Estimating Concordance Between Measured and Predicted Genetic Variant Effects on Chromatin Accessibility

Kristiina Kuningas
Many GWAS studies have identified genetic variants associated with human traits or diseases. However, understanding the underlying molecular mechanisms of those associations has been challenging. Chromatin accessibility is one of those traits that has been associated with a higher risk for a disease as several chromatin accessibility quantitative trait locus (caQTL) studies have shown. If chromatin is not accessible, then transcription factors cannot bind to it and gene expression or protein synthesis cannot be initiated. This can lead to a altered risk for some diseases. Therefore, it is essential to study caQTLs.
One of the approaches to find genetic variants is caQTL mapping. It uses open chromatin data and genotype imputation to find associations between genetic variants and chromatin accessibility. Additional fine-mapping distinguishes the potentially causal variants. In addition, deep learning models predicting genetic variants’ effects on molecular traits have been integrated into the studies to understand even better the biological mechanisms behind the associations between genetic variants and phenotypic traits. However, the predictive accuracy of these models is still unclear. In this thesis, we created five caQTL datasets for five different cell types based on the fine-mapping results. These datasets were then used to validate the performance of a state-of-the-art deep learning model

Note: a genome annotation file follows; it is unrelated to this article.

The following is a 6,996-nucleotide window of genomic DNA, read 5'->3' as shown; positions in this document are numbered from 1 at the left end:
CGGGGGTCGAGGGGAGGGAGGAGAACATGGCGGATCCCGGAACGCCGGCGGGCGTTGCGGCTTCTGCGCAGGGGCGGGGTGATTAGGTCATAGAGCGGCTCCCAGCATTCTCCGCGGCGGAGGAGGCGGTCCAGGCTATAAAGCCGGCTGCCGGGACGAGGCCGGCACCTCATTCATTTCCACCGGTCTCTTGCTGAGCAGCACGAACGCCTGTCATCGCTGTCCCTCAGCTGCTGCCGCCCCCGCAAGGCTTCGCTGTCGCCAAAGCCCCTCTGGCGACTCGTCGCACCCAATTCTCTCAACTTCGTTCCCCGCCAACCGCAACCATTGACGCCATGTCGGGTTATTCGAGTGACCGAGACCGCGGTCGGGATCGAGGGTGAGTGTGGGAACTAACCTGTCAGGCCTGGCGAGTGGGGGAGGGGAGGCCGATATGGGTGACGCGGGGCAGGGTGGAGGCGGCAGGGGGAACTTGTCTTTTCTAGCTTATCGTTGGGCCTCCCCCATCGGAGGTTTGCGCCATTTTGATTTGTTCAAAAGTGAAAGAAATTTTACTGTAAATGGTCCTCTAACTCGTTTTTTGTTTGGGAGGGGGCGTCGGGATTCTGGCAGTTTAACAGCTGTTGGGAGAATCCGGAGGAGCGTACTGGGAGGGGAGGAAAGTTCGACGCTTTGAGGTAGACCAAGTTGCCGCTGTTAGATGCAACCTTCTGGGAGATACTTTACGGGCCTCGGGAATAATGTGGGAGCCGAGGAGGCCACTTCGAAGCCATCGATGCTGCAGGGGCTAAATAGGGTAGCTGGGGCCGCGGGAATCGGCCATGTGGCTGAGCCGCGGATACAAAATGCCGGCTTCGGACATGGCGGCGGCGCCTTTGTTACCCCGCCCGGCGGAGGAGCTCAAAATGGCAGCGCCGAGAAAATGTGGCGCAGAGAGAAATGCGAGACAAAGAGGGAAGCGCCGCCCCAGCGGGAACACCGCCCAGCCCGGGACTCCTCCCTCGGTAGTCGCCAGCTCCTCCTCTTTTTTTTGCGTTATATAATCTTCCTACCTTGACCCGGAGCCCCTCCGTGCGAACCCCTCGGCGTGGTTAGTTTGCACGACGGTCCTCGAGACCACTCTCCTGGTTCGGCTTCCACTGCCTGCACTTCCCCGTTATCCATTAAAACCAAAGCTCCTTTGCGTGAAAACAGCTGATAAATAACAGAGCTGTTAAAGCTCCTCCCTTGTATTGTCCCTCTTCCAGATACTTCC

Enformer in predicting genetic variant effects on chromatin accessibility. Although other studies have evaluated Enformer predictions already, then they have done it from gene expression perspective based on measured effects from RNA-seq data. This thesis, however, compares measured genetic variants’ effects on chromatin accessibility from ATAC-seq data to Enformer’s predicted effects. It compares both the effect size but also the direction of it. It provides an initial overview of how Enformer performs on chromatin accessibility. Results showed that Enformer performs pretty well on especially the variants for which it predicts stronger effects. In addition, it provided expected results when the cell type of a measured variant was different from the cell type of the predicted variant, meaning it had more opposite effects than it would have with a similar cell type.
On the other hand, it also showed very low near-zero effect scores in many cases when the measured effect was higher.
Graduation Thesis language
Graduation Thesis type
Master - Data Science
Kaur Alasoo
Defence year